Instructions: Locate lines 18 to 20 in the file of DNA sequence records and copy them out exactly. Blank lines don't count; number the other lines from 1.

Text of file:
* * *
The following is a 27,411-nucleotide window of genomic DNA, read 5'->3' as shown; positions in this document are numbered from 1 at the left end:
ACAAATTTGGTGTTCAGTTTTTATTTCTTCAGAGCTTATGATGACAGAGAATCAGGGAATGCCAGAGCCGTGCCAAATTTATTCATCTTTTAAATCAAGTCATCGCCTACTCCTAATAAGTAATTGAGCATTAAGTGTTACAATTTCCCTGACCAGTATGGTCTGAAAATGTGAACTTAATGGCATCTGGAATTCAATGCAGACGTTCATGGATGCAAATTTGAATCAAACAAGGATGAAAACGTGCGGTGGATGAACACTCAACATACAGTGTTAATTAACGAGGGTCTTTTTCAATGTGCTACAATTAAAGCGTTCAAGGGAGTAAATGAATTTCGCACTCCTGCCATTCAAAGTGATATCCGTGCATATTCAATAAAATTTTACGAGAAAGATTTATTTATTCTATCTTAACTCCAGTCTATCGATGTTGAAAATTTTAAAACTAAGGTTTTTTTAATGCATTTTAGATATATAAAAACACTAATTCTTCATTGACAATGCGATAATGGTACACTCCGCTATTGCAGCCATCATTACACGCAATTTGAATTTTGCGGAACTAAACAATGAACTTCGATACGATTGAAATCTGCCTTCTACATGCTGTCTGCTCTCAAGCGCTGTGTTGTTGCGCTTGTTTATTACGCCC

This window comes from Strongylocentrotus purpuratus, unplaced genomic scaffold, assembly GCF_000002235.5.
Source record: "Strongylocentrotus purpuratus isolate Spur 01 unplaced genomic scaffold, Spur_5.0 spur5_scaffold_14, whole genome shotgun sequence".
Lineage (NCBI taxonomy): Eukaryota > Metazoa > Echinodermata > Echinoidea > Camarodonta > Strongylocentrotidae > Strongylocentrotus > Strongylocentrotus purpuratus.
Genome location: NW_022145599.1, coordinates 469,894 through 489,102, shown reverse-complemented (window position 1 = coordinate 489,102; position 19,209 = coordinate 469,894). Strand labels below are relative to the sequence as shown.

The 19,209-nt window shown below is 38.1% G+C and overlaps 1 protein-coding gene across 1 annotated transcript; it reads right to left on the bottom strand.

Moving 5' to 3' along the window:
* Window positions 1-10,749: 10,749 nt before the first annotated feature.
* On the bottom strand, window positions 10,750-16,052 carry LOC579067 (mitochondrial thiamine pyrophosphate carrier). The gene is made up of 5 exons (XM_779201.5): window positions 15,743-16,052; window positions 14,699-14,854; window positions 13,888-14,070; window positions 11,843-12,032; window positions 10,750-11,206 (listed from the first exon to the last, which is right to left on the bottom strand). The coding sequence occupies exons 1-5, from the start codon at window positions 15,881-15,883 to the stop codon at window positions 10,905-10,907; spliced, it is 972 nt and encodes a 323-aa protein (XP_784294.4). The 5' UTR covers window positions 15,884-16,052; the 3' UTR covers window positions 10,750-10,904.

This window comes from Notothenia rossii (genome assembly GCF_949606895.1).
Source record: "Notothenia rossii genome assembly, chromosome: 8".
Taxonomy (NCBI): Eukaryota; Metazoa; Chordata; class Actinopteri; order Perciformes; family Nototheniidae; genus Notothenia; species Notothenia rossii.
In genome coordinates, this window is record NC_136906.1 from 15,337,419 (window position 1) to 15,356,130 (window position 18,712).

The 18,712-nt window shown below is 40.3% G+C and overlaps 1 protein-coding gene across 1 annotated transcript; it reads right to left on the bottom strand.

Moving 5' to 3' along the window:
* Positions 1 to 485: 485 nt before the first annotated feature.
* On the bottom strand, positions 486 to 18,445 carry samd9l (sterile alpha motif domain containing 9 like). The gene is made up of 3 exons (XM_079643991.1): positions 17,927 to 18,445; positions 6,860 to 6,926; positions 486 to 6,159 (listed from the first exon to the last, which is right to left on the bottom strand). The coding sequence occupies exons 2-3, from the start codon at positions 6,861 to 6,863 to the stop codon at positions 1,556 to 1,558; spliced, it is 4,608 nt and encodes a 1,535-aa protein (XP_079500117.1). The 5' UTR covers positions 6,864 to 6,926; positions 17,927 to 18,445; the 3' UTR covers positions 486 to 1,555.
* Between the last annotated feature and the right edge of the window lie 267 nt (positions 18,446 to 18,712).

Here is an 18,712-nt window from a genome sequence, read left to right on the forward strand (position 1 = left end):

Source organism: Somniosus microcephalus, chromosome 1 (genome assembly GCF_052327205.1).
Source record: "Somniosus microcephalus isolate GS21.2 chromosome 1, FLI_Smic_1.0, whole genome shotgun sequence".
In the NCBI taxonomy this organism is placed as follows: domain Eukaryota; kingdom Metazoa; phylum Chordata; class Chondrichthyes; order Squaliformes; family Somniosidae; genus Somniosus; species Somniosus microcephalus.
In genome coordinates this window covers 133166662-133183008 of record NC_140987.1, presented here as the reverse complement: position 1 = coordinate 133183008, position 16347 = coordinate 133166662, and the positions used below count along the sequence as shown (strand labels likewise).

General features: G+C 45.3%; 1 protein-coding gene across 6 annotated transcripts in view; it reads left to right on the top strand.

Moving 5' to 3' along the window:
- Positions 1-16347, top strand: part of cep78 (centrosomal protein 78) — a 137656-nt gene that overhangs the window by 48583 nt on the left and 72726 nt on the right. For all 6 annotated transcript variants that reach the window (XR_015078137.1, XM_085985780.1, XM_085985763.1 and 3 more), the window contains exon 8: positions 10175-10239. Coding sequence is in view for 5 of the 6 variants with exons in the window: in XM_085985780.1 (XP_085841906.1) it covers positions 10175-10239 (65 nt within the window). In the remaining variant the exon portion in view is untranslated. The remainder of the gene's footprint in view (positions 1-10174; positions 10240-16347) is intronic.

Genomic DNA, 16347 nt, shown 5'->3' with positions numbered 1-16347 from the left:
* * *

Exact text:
* On the bottom strand, positions 486 to 18,445 carry samd9l (sterile alpha motif domain containing 9 like). The gene is made up of 3 exons (XM_079643991.1): positions 17,927 to 18,445; positions 6,860 to 6,926; positions 486 to 6,159 (listed from the first exon to the last, which is right to left on the bottom strand). The coding sequence occupies exons 2-3, from the start codon at positions 6,861 to 6,863 to the stop codon at positions 1,556 to 1,558; spliced, it is 4,608 nt and encodes a 1,535-aa protein (XP_079500117.1). The 5' UTR covers positions 6,864 to 6,926; positions 17,927 to 18,445; the 3' UTR covers positions 486 to 1,555.
* Between the last annotated feature and the right edge of the window lie 267 nt (positions 18,446 to 18,712).

Here is an 18,712-nt window from a genome sequence, read left to right on the forward strand (position 1 = left end):